Dane Eissler’s “Forever Fetal”

Illustrations by Dane Eissler

It’s a sperm-meets-egg story. From pre-conception to conception to pregnancy to birth to, well, RE-pregnancy and RE-birth… Dane Eissler’s Forever Fetal follows the story of a fetus resisting change and fearing to move on.

Performed at the Gorilla Tango theatre in Chicago, IL, Forever Fetal was written and directed by Eissler and features a cast of five performers: Tyler Garamella, Gilly Guire, Claire Kane, Devin Sanclemente, and Layne Marie Williams. Joseph Wesolowski is the show’s stage manager as well as the lighting and sound designer. Hannah Dobratz provides costume and makeup design, and Ashley Donegan serves as the assistant stage manager.

Forever Fetal is a highly narrative piece, and all performers for this show were cast through an audition process that involved the individuals telling a personally meaningful story. Tyler Garamella, who is cast as the forever fetus, said the part was “cathartic” for him to play, reflective of his own struggles with facing change and embracing the fear of the unknown. “Forever Fetal represents the notion that while we can’t always control what happens in life, we can control our reaction to it,” commented fellow performer Devin Sanclemente.

Tyler Garamella plays the role of the ‘forever’ fetus

Eissler ‘birthed’ the idea for this show based on the image of a fetus played by a full-grown person. Inspired by his own life experiences, he created Forever Fetal to represent “The fear of moving away, of growing up, of facing life for all its new and unexpected challenges.”

The show, itself, is new and unexpected. Filled with baby dolls and puppet projection, full sound and lighting effects, and a cast with haunting dark makeup and a chorus of voices that sustain for the length of the piece, Forever Fetal demands a visceral response from its audience. It’s edgy, funny and unique. It will leave you bewildered, amused, disgusted, impressed, and contemplative. One viewer commented, “It’s hard to compare it to anything else… because it isn’t like anything else.”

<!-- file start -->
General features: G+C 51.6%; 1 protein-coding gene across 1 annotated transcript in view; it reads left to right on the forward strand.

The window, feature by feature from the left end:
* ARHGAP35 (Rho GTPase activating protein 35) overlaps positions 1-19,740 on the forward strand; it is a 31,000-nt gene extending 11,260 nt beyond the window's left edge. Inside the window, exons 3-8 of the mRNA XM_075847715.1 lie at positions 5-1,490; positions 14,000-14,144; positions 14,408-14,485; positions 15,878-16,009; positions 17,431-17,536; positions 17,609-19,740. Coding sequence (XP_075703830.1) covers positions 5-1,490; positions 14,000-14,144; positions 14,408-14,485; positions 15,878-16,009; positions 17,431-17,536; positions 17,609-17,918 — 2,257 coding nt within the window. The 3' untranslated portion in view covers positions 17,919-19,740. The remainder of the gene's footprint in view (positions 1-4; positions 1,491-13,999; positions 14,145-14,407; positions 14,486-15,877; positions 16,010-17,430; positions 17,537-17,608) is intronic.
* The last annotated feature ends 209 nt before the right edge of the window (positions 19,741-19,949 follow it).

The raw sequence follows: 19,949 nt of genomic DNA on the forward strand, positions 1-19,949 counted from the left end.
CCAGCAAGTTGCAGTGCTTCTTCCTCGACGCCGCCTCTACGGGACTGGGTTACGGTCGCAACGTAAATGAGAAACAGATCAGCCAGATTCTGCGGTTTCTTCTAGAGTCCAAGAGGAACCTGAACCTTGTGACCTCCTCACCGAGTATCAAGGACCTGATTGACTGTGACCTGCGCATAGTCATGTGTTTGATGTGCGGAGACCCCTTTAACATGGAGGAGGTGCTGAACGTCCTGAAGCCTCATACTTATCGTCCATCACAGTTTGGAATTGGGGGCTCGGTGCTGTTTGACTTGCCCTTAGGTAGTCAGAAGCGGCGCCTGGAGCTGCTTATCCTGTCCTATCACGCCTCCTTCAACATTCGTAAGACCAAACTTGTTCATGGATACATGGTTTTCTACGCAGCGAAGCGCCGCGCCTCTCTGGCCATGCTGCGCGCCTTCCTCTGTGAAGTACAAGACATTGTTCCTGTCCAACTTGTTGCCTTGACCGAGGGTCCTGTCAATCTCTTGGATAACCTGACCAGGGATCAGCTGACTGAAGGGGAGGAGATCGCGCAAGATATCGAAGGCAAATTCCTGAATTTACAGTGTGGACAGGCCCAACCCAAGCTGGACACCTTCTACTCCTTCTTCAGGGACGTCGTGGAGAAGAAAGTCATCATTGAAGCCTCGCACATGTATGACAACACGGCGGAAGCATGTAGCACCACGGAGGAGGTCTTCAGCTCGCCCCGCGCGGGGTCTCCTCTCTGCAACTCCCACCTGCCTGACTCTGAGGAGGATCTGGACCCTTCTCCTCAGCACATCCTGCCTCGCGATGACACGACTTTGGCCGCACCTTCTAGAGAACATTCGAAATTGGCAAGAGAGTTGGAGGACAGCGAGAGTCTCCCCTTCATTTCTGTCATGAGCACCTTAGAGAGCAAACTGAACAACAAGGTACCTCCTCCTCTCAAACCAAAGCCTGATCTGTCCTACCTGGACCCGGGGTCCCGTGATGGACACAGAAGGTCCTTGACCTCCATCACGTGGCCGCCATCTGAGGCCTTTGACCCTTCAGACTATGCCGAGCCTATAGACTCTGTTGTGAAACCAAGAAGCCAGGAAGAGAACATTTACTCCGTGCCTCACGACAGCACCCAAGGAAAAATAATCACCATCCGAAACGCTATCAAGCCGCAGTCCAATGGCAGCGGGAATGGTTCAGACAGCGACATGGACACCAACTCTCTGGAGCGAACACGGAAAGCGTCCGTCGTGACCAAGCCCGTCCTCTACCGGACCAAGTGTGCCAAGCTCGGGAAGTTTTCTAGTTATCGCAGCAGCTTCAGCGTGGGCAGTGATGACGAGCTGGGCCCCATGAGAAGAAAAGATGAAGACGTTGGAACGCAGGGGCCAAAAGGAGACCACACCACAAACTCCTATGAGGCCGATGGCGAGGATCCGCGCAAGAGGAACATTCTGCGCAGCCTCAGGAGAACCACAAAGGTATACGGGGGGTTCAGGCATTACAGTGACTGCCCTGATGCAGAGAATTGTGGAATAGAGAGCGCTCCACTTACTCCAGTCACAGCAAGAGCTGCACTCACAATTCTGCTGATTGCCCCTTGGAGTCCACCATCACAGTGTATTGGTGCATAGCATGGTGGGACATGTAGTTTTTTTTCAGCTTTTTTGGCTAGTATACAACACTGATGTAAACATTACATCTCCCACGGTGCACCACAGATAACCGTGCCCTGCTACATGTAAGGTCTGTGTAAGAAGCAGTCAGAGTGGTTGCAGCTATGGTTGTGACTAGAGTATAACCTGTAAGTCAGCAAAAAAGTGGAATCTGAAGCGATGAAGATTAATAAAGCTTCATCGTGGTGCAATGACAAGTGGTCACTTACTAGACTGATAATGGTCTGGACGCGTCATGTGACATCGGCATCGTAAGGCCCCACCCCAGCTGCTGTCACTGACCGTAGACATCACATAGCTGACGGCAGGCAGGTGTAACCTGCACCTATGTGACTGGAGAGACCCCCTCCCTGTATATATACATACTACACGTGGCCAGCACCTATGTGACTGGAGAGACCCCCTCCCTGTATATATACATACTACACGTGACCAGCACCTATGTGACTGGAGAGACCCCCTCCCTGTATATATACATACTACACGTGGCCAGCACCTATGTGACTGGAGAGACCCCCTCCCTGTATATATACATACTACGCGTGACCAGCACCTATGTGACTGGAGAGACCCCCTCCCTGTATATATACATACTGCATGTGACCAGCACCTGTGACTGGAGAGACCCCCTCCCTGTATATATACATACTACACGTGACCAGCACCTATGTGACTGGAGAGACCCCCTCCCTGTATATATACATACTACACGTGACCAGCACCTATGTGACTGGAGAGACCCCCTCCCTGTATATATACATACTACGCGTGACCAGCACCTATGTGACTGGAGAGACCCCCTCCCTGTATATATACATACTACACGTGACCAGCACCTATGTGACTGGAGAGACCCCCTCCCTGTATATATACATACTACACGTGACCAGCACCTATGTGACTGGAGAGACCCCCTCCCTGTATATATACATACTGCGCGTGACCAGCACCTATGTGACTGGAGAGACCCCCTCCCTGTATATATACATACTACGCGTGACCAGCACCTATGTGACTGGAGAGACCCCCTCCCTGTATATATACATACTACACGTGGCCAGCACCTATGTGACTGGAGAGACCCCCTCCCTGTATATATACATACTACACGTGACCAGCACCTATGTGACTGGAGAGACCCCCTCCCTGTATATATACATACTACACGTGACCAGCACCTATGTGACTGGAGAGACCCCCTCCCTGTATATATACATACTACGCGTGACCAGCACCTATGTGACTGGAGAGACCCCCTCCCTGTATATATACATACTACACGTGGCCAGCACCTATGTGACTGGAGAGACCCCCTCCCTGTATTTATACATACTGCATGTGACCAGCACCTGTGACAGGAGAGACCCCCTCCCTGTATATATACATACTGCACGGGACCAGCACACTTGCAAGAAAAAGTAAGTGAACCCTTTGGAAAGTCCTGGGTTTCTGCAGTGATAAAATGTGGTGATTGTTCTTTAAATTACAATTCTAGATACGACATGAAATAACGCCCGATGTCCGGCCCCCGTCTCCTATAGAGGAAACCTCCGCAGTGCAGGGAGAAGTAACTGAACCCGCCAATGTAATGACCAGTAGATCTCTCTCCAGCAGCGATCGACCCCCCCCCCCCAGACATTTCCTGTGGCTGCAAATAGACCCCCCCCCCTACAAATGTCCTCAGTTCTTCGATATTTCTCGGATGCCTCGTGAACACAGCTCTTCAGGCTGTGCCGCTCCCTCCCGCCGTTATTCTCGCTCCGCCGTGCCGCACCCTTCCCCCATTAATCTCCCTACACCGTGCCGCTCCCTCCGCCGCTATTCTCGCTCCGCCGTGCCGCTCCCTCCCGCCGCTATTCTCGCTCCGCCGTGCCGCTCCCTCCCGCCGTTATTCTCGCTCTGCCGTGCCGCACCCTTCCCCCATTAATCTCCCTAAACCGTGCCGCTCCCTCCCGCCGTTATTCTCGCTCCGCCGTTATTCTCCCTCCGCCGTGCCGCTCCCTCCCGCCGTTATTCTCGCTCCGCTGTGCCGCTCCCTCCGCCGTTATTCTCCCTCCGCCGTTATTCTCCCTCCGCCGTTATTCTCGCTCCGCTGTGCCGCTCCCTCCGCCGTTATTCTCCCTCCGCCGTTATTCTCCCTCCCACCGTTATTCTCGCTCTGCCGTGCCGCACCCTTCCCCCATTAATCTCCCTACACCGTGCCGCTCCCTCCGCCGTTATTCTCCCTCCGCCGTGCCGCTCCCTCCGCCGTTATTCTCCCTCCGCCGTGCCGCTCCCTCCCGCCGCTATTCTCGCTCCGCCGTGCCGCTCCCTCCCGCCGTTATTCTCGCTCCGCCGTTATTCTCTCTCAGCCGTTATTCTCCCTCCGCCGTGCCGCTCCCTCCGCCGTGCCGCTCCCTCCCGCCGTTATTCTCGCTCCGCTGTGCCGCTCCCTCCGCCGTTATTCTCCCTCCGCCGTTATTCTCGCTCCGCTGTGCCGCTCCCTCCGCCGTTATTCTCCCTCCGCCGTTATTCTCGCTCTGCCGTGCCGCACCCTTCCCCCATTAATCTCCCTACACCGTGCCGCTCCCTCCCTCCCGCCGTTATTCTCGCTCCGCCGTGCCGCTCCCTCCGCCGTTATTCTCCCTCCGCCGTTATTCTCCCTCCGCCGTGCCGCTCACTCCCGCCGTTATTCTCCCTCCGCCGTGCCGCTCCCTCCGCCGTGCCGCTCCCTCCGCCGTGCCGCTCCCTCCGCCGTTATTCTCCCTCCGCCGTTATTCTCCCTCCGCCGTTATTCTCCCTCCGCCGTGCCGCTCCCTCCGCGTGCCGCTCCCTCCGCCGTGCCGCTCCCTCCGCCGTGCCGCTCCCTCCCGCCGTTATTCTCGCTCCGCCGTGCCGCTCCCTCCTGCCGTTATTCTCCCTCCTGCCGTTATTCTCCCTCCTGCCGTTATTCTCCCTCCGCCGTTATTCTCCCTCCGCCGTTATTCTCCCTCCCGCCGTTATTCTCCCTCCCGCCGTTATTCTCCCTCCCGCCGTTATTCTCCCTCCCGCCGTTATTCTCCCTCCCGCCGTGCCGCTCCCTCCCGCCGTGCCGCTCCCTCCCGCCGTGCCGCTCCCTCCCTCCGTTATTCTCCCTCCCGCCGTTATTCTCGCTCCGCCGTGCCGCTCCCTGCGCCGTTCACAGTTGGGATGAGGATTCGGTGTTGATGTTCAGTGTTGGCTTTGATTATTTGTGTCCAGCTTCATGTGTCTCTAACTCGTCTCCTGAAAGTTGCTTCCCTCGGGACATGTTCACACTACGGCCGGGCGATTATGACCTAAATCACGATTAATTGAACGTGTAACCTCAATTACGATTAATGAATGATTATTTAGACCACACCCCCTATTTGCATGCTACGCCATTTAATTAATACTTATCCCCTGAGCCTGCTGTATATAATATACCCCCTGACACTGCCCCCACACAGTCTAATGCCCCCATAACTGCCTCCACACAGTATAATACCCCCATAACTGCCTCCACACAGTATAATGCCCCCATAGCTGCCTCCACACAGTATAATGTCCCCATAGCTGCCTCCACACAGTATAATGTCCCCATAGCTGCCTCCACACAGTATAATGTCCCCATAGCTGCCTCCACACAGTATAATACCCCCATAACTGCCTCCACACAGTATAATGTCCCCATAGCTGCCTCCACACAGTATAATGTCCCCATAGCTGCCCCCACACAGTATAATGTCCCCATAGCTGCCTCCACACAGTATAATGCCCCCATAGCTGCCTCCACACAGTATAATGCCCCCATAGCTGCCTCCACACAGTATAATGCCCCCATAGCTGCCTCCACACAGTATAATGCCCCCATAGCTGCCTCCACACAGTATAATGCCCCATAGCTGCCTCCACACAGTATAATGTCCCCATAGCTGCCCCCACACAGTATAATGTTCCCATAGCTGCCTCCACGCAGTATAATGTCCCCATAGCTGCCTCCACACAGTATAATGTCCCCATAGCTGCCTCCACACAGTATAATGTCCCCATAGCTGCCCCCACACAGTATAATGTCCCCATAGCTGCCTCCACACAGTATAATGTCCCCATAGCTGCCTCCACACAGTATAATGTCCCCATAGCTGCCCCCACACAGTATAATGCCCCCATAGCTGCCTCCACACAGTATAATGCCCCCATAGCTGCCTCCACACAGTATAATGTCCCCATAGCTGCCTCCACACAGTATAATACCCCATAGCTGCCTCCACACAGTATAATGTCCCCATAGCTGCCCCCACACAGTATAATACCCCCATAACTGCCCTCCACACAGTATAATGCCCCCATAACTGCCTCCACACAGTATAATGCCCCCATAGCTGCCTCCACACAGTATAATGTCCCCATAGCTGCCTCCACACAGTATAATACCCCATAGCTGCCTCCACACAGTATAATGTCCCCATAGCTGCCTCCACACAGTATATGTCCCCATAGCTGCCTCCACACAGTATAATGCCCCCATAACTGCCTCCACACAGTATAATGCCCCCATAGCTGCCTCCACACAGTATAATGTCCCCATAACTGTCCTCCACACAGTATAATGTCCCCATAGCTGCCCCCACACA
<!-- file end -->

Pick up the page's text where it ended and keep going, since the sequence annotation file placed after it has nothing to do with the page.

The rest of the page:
So does the fetus really remain a fetus, forever? Does he stay with the familiar or eventually embrace life outside the womb? The show ends on a seemingly ambiguous note, begging for a “to be continued” sign. But maybe it doesn’t need one because the ending is up to the audience to determine.

When you’re at the end of your rope (or *cough* umbilical cord), do you use it to pull yourself back to safety, or face the fear of letting go so that you might start to really live? Dane Eissler’s Forever Fetal presents the question in an abstract, yet very real way.

 

Recommended.

Next show is October 29th, 2015 at 8pm. For additional information and shows, please visit facebook.com/forever.fetal

 

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